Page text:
Daylight Savings – Spring forward
Daylight savings starts each spring season. It is time to “spring forward” the clocks. It can be a dreaded time for parents of young children because with this, comes an adjustment that does not happen immediately. This is because children tend to be more structured in their bedtime and wake up around the same time each morning and that is why people usually can see a greater affect on children when the time changes.
However there are some things you can do to help make the transition to the new time go a little smoother. My recommendation is to leave your clock alone Saturday night. Wake up Sunday morning, have breakfast, then go around your house and change your clocks. Psychologically, it will feel much better for everyone if you wait until Sunday morning to change the time.
Children-My best advice for children to help them with the change is to split the difference with the old time and the new time. How does that work? If you have a child that does not nap and normally goes to bed at 7:00pm, you would put him to bed at 7:30pm on Sunday night, the first night of the time change. Do this for 3 nights, putting him to bed 30 minutes later than normal, then on the 4th night put him to bed at the normal time, 7:00pm or whatever is normal bedtime for your child.
Toddlers-If you have a toddler ages one and older, on Sunday the first day of the time change, you would put him for his first nap 30 minutes later than normal. So if he naps at 9:30am usually, you would put him down at 10:00am. You would do the same with the afternoon nap if he takes an afternoon nap. For bedtime, if his normal bedtime is 7:00pm, you would put him down at 7:30pm. Do this for 3 nights after the time change and then on the 4th night, put him to bed at 7:00pm and on 5th day move naptimes back to normal time. So if your child naps at 9:30am, put him down at 9:30am and so on with the rest of the day.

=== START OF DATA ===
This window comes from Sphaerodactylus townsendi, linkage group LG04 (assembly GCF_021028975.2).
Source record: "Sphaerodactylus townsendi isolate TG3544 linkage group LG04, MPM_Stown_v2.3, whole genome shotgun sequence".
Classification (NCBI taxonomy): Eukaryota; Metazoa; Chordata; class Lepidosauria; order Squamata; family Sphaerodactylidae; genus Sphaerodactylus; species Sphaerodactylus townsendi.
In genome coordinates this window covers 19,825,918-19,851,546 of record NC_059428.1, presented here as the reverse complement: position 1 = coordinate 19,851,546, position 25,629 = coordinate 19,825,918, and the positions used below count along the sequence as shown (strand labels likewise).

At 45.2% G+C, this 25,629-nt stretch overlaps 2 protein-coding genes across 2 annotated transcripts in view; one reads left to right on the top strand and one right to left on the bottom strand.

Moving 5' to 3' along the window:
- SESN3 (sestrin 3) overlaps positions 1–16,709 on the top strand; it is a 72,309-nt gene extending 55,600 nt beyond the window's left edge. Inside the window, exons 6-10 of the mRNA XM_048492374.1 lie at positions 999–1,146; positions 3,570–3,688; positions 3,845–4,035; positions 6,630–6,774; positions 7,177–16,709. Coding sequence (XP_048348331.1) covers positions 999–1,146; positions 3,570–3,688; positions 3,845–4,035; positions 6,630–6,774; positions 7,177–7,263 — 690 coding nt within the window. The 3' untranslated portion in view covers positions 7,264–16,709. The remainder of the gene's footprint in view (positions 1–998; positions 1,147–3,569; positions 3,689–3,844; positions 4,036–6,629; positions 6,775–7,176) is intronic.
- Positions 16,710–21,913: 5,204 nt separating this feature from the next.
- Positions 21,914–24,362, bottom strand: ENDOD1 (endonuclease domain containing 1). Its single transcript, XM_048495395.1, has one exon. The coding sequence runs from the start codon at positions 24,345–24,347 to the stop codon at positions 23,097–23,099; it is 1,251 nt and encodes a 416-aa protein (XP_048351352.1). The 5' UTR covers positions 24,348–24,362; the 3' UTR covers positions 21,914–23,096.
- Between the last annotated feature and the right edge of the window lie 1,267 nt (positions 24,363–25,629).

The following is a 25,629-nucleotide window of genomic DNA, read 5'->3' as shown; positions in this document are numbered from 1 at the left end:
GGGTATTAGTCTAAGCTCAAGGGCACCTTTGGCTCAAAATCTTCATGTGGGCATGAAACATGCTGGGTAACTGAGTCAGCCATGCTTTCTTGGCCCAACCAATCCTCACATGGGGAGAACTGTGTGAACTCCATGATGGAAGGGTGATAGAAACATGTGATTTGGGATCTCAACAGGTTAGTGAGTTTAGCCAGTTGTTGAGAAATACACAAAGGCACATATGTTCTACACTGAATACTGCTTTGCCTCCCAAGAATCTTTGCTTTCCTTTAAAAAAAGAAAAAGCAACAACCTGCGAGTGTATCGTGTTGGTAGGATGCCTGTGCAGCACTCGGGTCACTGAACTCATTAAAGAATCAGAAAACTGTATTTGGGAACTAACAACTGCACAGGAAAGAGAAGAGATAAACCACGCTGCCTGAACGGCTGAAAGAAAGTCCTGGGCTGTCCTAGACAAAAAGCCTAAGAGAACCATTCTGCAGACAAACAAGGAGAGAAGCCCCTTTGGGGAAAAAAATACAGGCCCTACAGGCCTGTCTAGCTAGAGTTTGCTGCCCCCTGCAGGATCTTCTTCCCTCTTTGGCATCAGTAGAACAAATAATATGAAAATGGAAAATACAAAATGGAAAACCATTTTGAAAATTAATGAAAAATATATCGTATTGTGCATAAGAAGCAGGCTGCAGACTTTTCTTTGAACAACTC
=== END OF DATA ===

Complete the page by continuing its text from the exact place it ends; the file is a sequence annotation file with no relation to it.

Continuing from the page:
Infants-If you have a baby and his bedtime has become predictable (usually over 6 months old) meaning he is always going to bed around the same time each night. For example if bedtime is normally 7:00pm move bedtime 15 minutes earlier each night until you reach the normal time. So the first night you would put him down at 7:45pm, the second night 7:30pm, and so on. In four nights you should be back to 7:00pm. If their bed is not predictable (0-6 months old) simply jump to the new time Sunday night as if you were traveling to a new time zone.
Another tip that is helpful for those of us living in the north part of the UK is to darken your child’s room. Your child may wake up too early with the sun rising so early now in the morning and may struggle to fall asleep while it is still light outside so darkening the room can be very helpful. Even though there is extra hours of daylight children still need the same amount of sleep.
It may take children and babies a bit more time to fall asleep, this is normal, since the time is different initially, they won’t be as tired. It usually takes about a week for children and babies to completely adjust to the new time, some children it can take up to a month. Be patient and consistent, it will happen.
As for us adults, the same methods apply to us, we need to ensure darkness, slowly move our bedtime routine back by 15 mins every day in the come up to the Saturday night change day. By slowly making these changes in advance the impact on your body and sleep will be much reduced ensure you don’t have that jet lagged feeling for the few nights & days after it.
If you wish a more personalised sleep program I am able to offer you a individual one which will give you the step by step guide to ensure you do all you can to avoid that walking zombie feeling we all get at the clock change time of year.